reality independent, and that they have been practically acknowledged by the British government, yet he is opposed to an open recognition, for the main reason, as far as we can learn, that he wishes to do it in a handsome and liberal way,' and the time for doing it after this manner has not yet come. He speaks throughout, however, in an elevated and manly tone, and the following remark will indicate, with sufficient plainness, his views of the sinister schemes of legitimacy, in contemplating an interference with South American affairs. 'We have shown,' says he, affection and good will to the colonies, we have shown that we are determined they shall not be trampled upon by alliances or confederacies, whatever their names or however formidable.' With this spirit in the British government, and with the perfectly sympathising feeling in the United States, the rising republics of the south have nothing to fear from the enthroned despotisms of Europe, which, however haughty, blood thirsty, and grasping, are not yet so blind to their own interest as to hazard the expense and disgrace of a defeated enterprise, in pursuit of so chimerical a project, as that of awakening a love for kings, and building up the decayed fabric of legitimacy at the foot of the Andes, and on the shores of the Pacific.
We do not suppose, that harmonious and well adjusted governments are to spring up at once from the soil of the South American republics. It would be more than a miracle if they should. How is it to be expected, that systems established on just and liberal principles, calculated to reconcile and unite discordant interests, and to remove evils deep rooted and of long growth, can be suddenly understood and put in practice by a people so much degraded, and so ill instructed, either by precept or example, in the forms of good government, as were the inhabitants of the South American provinces under the Spanish domination? It was a just remark of the wise and brave Bolivar, in his memorable address to the Congress of Venezuela, that the people of America, bound with the triple yoke of ignorance, tyranny, and vice, could not acquire either knowledge, power, or virtue.' He exhibits with much candor and sagacity the political condition of the republics, shows in what manner they differ from any other countries, where new modes of government have been instituted, and seems convinced, that the first attempts can be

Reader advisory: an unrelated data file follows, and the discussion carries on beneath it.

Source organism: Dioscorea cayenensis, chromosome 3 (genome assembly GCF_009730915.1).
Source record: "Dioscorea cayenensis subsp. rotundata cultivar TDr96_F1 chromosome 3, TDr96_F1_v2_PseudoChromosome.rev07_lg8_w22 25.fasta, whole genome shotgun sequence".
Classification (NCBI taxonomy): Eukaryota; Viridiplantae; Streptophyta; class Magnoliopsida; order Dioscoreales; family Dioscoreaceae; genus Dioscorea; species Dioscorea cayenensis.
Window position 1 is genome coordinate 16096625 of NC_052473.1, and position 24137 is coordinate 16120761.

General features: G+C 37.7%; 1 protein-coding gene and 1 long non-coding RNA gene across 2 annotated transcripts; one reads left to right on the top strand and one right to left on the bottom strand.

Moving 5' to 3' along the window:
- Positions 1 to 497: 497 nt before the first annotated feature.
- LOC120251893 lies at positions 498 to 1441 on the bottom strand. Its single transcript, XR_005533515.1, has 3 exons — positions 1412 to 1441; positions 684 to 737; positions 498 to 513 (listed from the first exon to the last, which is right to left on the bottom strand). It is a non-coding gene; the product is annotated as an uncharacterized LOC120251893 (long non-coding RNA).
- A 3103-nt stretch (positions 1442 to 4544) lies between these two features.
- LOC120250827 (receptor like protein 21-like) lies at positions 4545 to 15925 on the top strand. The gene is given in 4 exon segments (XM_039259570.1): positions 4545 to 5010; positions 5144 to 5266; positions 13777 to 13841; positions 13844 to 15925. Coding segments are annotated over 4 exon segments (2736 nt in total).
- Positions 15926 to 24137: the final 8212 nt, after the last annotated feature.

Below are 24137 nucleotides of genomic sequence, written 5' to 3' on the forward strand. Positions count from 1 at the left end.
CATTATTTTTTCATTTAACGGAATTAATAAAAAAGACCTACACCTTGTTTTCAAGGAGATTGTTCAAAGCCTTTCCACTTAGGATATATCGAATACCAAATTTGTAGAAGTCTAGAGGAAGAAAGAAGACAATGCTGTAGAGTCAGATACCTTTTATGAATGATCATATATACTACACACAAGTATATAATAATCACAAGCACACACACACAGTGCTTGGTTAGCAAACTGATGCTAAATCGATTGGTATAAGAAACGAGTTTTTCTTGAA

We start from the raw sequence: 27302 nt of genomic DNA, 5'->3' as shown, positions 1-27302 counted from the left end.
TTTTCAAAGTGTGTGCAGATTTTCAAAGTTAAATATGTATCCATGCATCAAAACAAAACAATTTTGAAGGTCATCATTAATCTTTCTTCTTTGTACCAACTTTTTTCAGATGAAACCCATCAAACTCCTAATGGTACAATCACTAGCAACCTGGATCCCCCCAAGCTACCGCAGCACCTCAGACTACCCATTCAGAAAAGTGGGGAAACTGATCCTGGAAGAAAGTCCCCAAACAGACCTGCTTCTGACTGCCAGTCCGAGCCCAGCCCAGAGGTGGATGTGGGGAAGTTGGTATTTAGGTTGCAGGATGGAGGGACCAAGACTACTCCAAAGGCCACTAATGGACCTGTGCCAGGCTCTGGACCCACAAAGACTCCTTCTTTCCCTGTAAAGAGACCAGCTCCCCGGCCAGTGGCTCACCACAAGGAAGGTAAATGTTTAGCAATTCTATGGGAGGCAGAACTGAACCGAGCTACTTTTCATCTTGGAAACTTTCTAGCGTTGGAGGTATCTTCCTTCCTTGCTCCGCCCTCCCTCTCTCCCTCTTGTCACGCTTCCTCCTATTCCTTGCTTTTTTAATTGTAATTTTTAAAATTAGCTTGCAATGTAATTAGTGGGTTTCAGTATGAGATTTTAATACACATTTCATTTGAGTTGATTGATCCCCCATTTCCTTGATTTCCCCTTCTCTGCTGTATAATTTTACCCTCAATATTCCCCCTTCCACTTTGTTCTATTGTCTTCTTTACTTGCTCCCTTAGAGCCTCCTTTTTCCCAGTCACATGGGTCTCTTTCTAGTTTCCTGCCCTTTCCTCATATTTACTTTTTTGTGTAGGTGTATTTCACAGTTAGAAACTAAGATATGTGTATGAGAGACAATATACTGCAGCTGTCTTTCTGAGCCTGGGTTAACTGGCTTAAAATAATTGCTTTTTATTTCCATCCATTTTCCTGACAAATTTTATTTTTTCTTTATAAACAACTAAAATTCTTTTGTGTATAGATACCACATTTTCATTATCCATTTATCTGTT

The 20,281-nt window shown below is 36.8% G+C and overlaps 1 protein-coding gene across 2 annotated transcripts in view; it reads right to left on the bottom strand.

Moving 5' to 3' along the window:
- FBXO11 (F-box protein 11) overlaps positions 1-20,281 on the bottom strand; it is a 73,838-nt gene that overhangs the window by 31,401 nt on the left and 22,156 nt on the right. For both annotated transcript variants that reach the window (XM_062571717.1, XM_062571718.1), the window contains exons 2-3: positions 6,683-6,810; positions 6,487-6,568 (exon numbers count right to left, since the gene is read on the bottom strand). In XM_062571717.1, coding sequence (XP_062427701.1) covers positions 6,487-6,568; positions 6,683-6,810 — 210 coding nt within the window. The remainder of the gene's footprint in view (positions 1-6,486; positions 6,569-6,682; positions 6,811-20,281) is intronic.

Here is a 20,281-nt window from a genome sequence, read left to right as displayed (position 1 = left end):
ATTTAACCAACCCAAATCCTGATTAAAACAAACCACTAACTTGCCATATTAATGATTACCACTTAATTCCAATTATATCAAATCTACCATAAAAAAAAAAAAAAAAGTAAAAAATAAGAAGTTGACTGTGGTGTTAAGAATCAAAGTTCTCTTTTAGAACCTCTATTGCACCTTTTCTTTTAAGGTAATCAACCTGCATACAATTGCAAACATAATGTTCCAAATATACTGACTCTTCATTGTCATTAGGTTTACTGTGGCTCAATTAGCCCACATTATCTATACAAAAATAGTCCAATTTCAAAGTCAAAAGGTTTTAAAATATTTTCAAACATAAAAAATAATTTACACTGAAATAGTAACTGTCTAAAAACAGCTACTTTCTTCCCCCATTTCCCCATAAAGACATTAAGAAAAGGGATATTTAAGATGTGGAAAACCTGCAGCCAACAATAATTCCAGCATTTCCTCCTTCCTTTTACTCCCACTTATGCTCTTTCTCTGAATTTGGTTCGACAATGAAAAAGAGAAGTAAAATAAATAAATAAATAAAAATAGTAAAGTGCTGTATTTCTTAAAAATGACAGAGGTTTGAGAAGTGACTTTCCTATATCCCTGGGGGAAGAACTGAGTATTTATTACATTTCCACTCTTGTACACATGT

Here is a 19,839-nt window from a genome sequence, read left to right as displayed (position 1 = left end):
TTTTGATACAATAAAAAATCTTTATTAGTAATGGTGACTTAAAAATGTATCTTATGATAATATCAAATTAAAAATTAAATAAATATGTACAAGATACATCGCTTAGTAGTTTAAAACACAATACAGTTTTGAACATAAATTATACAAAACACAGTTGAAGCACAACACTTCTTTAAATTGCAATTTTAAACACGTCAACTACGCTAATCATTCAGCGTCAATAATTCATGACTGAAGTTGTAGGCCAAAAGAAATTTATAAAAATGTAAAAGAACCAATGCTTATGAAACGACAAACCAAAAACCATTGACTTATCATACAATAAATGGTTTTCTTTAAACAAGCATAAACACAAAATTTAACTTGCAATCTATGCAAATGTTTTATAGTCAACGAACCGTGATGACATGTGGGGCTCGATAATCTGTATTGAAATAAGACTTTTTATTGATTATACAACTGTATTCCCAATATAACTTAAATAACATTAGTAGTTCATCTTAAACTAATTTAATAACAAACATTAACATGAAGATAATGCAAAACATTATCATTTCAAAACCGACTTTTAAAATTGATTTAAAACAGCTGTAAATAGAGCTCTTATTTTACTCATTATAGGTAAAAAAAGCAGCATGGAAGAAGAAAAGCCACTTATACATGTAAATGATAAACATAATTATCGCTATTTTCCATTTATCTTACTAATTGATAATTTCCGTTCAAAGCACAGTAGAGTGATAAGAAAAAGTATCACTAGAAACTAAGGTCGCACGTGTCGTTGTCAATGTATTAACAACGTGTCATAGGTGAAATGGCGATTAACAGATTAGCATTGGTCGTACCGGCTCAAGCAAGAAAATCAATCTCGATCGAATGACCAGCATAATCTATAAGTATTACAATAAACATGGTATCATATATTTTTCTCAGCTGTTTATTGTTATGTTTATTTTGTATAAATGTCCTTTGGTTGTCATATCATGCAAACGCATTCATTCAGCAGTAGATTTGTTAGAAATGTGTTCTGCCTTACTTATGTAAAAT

little more than experiments, whose success must remain doubtful till they have been thoroughly tried. He had the good fortune, however, in connexion with his able compatriots, to form a constitution for Colombia, which has thus far answered exceedingly well the ends of such an instrument, and to all appearance has settled the government on an immoveable and permanent basis. Of neither of the other republics can this be said in the same extent; and we have no doubt, that in the most of them the waves of popular commotion must yet run high, and the miseries of civil dissensions be severely felt, before the powerful will learn to govern, or the weak to be governed, the wise to lead, or the simple to follow.
The revolution was not the explosion of a moment; it was a spontaneous effort on the part of the colonies, which would not have been long deferred had the condition of Old Spain been ever so prosperous; it has not been the consequence of a sudden excitement, a partial intrigue, or any foreign or adventitious causes; its source lies deeper, and may be found in the gradual development of principles, which must always become active in the progress of society, and which in the present age cannot be checked, even under circumstances so humbling as were those of the South American colonists. They are principles deeply settled in the human heart, and which make every mind conscious of its right to freedom and selfgovernment, and to the power of controlling its own destiny; they are the principles of justice and truth, and will be triumphant. The elements of disorder will at length purify themselves; every day will impress a lesson of experience; the light of knowledge will shine brighter and brighter; the example of other countries will hold out practical instruction; and the intercourse with foreigners, necessarily promoted by a free trade with all the world; these means, and others of a corresponding nature, will in due time prepare all the republics of South America for instituting such forms of government, as will secure to the inhabitants rational liberty, peace, prosperity, and happiness. That they have existed so long, and risen above a state of absolute anarchy, is proof sufficient that the spirit of a salutary, improving change is at work among them.
We are told of the royalist party in some of the provinces, but in truth there is no such party, which makes any figure